``Quayle performed valid if not heroic service - he certainly did as much in Vietnam as Ronald Reagan did in World War II,'' says former Navy Secretary James Webb, Jr. (Reagan made military training films in Hollywood during World War II.)

The central and only questions in the controversy, these individuals insist, are whether Quayle pulled strings to shirk his duty then, and whether he has been truthful in answering questions about that time now.

``My first response to the stuff on Quayle was `I understand 100 percent.' I was completely ready to give him the benefit of the doubt. Hell, I didn't want to be there, either,'' says former Nebraska Gov. Bob Kerrey, a Vietnam veteran who lost a leg and won the Congressional Medal of Honor while serving his Navy tour of duty. ``But then when he started saying that he would have been ready to go to Vietnam at any time, my reaction was `yeah, right.'''

Still, the controversy has been taken up by press and public with an intensity suggesting that the Quayle affair has unearthed some deep seated anxieties about the Vietnam war and a generation's responsibilities in it. ``This thing has been floating underneath the waterline for years,'' says Mr. Webb, a Vietnam veteran himself and author of several books on Vietnam. ``I think we're seeing a symbolic vetting of it.''

In a 1975 article in The Washington Monthly entitled ``What did you do in the class war, Daddy?,'' author James Fallows wrote of his own guilt over the fact that he and his upper-middle-class peers had avoided participation in a war that had ended the lives of their less well-off countrymen. Mr. Fallows said that this ``mainly white, mainly well-educated'' class succeeded in transferring its sense of guilt onto those who served.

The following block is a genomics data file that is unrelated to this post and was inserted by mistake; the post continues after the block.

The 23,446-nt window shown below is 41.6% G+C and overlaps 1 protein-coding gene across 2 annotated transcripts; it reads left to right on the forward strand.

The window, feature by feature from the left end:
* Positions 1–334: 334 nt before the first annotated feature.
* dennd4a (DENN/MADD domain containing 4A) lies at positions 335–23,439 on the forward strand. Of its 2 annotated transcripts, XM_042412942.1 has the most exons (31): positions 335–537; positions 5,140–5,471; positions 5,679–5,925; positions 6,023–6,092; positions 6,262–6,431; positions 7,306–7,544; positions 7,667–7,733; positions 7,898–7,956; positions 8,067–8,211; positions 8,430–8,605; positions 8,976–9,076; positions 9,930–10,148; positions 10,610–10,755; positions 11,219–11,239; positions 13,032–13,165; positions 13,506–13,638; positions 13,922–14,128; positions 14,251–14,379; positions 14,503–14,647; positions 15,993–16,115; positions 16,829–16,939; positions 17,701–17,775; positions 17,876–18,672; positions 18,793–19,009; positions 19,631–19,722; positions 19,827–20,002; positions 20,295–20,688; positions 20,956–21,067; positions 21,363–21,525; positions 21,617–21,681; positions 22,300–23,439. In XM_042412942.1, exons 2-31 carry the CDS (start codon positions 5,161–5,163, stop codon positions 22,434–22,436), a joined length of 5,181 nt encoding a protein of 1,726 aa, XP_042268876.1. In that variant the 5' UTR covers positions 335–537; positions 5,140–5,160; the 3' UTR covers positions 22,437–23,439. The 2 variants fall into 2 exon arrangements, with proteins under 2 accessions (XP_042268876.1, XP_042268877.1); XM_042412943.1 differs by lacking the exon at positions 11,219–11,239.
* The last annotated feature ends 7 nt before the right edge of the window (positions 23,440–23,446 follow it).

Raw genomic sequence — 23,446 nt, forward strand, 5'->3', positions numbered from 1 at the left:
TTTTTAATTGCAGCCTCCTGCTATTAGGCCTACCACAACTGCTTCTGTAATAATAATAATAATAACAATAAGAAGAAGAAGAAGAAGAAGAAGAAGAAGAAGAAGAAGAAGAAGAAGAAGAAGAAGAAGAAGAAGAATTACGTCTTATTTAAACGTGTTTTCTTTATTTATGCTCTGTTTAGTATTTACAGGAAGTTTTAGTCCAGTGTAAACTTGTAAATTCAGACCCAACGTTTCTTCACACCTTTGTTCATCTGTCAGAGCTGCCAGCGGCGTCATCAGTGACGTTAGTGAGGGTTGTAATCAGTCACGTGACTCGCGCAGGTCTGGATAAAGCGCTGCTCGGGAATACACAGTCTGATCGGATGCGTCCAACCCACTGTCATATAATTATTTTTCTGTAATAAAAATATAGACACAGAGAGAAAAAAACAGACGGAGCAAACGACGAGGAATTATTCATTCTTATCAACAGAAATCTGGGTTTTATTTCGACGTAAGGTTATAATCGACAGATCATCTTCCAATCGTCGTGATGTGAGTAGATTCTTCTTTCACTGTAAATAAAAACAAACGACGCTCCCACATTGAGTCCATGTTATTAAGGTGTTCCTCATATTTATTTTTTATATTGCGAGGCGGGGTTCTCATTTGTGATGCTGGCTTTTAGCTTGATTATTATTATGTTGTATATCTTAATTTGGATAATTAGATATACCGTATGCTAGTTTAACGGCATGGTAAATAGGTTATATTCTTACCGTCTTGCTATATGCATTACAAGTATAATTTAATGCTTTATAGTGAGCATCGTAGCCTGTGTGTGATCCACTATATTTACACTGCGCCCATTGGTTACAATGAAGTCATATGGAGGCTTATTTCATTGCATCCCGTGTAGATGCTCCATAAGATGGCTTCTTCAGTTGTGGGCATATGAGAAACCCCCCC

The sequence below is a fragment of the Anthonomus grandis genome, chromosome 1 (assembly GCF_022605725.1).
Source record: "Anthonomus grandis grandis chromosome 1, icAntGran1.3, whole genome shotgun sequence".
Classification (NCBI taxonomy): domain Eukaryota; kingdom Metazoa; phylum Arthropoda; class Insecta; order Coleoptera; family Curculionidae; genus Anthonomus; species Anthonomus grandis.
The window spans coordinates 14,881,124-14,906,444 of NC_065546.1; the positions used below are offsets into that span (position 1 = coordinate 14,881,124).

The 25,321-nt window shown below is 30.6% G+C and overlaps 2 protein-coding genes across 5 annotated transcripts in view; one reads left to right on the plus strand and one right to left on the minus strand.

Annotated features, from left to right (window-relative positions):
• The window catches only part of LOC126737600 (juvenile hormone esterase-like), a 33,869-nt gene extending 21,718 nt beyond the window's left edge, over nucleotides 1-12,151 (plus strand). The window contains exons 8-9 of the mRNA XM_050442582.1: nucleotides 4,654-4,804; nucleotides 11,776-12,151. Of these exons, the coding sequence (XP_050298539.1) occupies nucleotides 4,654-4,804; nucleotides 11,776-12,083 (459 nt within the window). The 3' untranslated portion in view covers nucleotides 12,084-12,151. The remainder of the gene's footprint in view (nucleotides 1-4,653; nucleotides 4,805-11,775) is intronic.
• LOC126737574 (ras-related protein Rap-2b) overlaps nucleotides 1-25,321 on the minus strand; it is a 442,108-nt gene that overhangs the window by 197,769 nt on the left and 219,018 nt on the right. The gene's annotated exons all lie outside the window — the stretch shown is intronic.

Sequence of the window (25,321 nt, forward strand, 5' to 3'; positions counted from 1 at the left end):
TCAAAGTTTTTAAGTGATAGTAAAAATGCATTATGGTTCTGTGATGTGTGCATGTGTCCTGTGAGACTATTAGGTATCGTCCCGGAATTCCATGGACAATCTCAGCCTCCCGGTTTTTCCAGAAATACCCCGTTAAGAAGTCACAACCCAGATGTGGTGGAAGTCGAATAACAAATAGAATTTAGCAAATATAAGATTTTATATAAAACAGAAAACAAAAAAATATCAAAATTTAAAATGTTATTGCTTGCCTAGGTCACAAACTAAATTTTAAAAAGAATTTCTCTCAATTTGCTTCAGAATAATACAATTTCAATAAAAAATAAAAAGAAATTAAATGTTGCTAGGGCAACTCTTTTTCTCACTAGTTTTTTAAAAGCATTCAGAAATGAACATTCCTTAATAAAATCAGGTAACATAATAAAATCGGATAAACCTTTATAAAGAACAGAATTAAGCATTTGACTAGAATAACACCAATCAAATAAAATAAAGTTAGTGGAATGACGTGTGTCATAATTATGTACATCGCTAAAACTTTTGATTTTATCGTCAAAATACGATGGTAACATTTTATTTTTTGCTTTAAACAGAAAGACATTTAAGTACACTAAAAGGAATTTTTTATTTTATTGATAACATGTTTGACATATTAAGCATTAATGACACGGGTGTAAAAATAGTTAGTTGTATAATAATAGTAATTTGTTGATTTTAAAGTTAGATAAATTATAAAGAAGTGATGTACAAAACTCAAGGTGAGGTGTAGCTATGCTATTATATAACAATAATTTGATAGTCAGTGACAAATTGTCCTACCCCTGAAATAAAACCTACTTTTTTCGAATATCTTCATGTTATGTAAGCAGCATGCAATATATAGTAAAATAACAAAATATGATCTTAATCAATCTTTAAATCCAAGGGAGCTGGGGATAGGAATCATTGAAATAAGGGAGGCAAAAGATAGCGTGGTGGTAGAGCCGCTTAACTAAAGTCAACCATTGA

Consequently, Fallows argued, the class that stayed home did not hail returning veterans as heroes, but as individuals who had chosen to go to Vietnam to satisfy some perverse element in their own character.

``The reaction was, `Why did you go to Vietnam? Are you stupid? Are you a baby killer? Do you get off on killing people?''' recalls Webb. Concluded Fallows in the magazine article: ``Vietnam has left us with a heritage rich in possibilities for class warfare.''

Over time, Webb observes, what Fallows referred to as ``transferred guilt'' has been transferred back to those who stayed home. A number of conservative politicians who did not serve in Vietnam echo the sentiments of Rep. Newt Gingrich (R) of Georgia, who had a student deferment during the war and now says that ``a big part of me'' wishes he had gone.

``It's ridiculous, unnecessary emotional baggage for people to feel guilty about having served in Vietnam,'' says Mr. Wheeler. ``But it's there anyway.''

One result, Webb argues, is that Vietnam service has become ``an affirmative element'' on r'esum'es - particularly those of politicians. ``It's not a sine qua non,'' says Webb, ``but it's not like it used to be where people would hide the fact of their Vietnam service altogether.''

Indeed, Wheeler notes that there are six Vietnam veterans among the 26 Vietnam-generation members of the Senate - twice the statistical average, he says. ``That could be three times [the average] after the next election,'' says Wheeler, particularly if such favored Vietnam veterans as Governor Kerrey and former Gov. Charles Robb win their Senate races in Nebraska and Virginia, respectively.

No one is suggesting that Vietnam service will become as essential for successful baby-boomer politicians as service in World War II was for an earlier generation. ``That's not the way it should be,'' says Mr. McCain. ``You've got to judge someone on the basis of their entire contribution, their whole record.''